Appreciation is a wonderful thing. It makes what is excellent in others belong to us as well. —Voltaire
Have you ever gotten a really good thank you note? The kind that is so good, you feel you need to send a thank you note for the thank you note? How likely you are to help that person again? I am HUGE on thank yous, particularly after I’ve worked hard for someone. Employee recognition is one of the 10 attributes I expect a lot of those that report to me and have always put a substantial amount of effort in understanding what makes them feel valued and recognizing them in the way they feel appreciated. Sometimes it’s through professional development, sometimes through public praise, and others monetary recognition. So, when I learned about half of leaders participating in a recent survey answered they avoid giving positive feedback (ie saying thank you or good job), I considered why this might be. I came down to two reasons: 1) leaders are failing to see the value and ROI of employee recognition, or 2) leaders aren’t recognizing employees in a way that resonates. Fortunately there is a significant amount of research on both topics. Here we speak to the importance of employee recognition and how to do it.
Benefits of employee recognition and appreciation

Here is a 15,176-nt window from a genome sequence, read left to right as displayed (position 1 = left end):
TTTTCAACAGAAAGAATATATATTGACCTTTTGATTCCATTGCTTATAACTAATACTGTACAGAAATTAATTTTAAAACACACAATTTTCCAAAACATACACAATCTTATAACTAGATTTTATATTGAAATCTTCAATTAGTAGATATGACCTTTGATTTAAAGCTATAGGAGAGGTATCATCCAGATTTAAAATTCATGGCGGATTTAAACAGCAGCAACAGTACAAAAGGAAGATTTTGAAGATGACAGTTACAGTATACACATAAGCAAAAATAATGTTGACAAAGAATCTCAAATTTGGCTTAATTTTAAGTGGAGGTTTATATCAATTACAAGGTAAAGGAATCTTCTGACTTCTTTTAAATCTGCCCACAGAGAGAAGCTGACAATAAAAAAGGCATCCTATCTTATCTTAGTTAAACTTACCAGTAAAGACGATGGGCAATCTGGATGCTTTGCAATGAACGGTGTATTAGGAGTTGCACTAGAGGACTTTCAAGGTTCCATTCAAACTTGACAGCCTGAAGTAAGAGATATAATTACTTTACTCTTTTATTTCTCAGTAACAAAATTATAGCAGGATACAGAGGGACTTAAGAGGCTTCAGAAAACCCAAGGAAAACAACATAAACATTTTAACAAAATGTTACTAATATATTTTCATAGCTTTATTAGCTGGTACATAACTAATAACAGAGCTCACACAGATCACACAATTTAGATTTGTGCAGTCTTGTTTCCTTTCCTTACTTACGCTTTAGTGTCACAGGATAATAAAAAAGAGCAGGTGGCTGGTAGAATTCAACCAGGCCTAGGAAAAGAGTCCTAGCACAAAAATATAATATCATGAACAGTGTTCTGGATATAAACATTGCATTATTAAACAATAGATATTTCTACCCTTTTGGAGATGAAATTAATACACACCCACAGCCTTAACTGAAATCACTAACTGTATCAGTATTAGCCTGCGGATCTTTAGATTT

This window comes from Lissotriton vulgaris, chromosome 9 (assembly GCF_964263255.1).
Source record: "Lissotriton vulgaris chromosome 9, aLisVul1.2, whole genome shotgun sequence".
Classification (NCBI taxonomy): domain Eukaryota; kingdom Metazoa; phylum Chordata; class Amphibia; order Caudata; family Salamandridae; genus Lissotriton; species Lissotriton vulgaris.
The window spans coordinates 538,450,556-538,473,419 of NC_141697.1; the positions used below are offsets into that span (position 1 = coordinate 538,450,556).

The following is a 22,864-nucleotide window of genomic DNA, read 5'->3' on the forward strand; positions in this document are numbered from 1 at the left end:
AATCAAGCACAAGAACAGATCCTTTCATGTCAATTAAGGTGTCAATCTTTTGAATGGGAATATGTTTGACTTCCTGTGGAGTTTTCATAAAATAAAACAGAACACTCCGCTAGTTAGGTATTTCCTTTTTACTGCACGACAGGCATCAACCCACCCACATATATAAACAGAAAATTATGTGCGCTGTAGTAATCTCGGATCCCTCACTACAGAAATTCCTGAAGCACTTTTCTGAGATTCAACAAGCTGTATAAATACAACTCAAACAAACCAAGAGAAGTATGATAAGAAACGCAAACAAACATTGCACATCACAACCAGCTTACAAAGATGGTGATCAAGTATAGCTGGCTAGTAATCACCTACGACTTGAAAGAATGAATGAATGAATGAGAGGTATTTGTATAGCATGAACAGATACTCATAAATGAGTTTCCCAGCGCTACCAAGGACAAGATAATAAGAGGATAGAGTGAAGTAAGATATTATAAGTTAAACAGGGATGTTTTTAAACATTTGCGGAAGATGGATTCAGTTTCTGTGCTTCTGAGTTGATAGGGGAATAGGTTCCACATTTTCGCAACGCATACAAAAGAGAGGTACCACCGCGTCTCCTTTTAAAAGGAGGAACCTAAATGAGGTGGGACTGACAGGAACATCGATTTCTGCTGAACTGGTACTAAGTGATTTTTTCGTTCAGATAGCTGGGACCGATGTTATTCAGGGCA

How do you work when you feel recognized and appreciated versus not? Chances are, your answer reflects what research has found on this topic. In a SHRM survey, 48% of participating employees reported that management’s recognition of employee job performance was very important to their job satisfaction. It’s no surprise then that separate research shows employees who do not feel adequately recognized are twice as likely to say they’ll quit in the next year. Because recognition is one of Culture Engineered’s ten attributes of the employee experience, we too show a significant correlation in most industries and roles between recognition and a positive employee experience. Part of the reason, I believe, is due to our need as humans to been seen. We have a desire to belong and part of that belonging is validated when we are acknowledged. A study out of MIT randomly assigned students into three groups – acknowledged, ignored, shredded. All students were given the mundane task of reviewing sheets of paper with random sequences of letters, circling pairs of duplicate letters appearing on each page. Upon completing each page, they would then turn it into a person facilitating the study who, as the name suggests, either acknowledged, ignored, or shredded the page. Students were paid 50 cents for their first submitted page and asked if they would then complete another page for five cents less, each following page worth 5 cents less than the previously submitted page, until payment was reduced to zero (ie 45 cents, then 40 cents, then 35 cents….5 cents, zero). Participants were able to quit at any point of their choosing, OR continue until payment for each page was reduced to $0.00. Which group do you think completed more pages? The acknowledged group! Contradictory to predictions made by researchers who anticipated the ignored and shredded groups would outperform the acknowledged group on account of there being such a low risk of cheating in these groups in particular, the acknowledged group outperformed the ignored and shredded groups by nearly 1.5 times. The only difference? Acknowledgment by the facilitator as the subject handed in his/her work. No “thank you”, “good job”, nor did the facilitator even review the page. Brief eye contact in this case produced a significant result where people were willing to work for the most basic reward – human connection.